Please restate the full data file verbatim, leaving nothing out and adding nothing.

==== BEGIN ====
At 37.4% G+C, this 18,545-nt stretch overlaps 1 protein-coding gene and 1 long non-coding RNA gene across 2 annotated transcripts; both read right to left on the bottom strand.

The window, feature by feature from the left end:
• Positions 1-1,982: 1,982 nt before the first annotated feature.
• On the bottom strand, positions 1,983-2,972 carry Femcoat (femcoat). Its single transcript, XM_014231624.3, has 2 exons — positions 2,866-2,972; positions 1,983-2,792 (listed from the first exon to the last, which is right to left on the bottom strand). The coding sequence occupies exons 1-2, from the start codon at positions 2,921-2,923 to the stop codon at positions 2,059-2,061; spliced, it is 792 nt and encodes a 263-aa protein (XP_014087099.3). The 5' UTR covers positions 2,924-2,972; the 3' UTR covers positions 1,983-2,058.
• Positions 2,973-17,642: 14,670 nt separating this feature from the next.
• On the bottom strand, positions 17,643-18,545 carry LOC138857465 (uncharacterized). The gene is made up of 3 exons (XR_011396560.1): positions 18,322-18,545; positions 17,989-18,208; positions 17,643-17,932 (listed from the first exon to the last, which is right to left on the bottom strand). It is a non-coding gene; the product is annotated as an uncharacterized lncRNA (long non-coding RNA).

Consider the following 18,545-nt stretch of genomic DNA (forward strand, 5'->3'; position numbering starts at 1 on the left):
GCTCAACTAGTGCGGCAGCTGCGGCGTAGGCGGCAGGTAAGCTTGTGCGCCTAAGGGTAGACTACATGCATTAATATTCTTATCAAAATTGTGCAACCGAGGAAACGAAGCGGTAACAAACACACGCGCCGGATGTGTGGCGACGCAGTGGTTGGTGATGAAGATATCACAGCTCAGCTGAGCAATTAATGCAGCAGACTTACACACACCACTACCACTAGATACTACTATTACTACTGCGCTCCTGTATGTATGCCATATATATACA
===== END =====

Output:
At 37.4% G+C, this 18,545-nt stretch overlaps 1 protein-coding gene and 1 long non-coding RNA gene across 2 annotated transcripts; both read right to left on the bottom strand.

The window, feature by feature from the left end:
• Positions 1-1,982: 1,982 nt before the first annotated feature.
• On the bottom strand, positions 1,983-2,972 carry Femcoat (femcoat). Its single transcript, XM_014231624.3, has 2 exons — positions 2,866-2,972; positions 1,983-2,792 (listed from the first exon to the last, which is right to left on the bottom strand). The coding sequence occupies exons 1-2, from the start codon at positions 2,921-2,923 to the stop codon at positions 2,059-2,061; spliced, it is 792 nt and encodes a 263-aa protein (XP_014087099.3). The 5' UTR covers positions 2,924-2,972; the 3' UTR covers positions 1,983-2,058.
• Positions 2,973-17,642: 14,670 nt separating this feature from the next.
• On the bottom strand, positions 17,643-18,545 carry LOC138857465 (uncharacterized). The gene is made up of 3 exons (XR_011396560.1): positions 18,322-18,545; positions 17,989-18,208; positions 17,643-17,932 (listed from the first exon to the last, which is right to left on the bottom strand). It is a non-coding gene; the product is annotated as an uncharacterized lncRNA (long non-coding RNA).

Consider the following 18,545-nt stretch of genomic DNA (forward strand, 5'->3'; position numbering starts at 1 on the left):
GCTCAACTAGTGCGGCAGCTGCGGCGTAGGCGGCAGGTAAGCTTGTGCGCCTAAGGGTAGACTACATGCATTAATATTCTTATCAAAATTGTGCAACCGAGGAAACGAAGCGGTAACAAACACACGCGCCGGATGTGTGGCGACGCAGTGGTTGGTGATGAAGATATCACAGCTCAGCTGAGCAATTAATGCAGCAGACTTACACACACCACTACCACTAGATACTACTATTACTACTGCGCTCCTGTATGTATGCCATATATATACA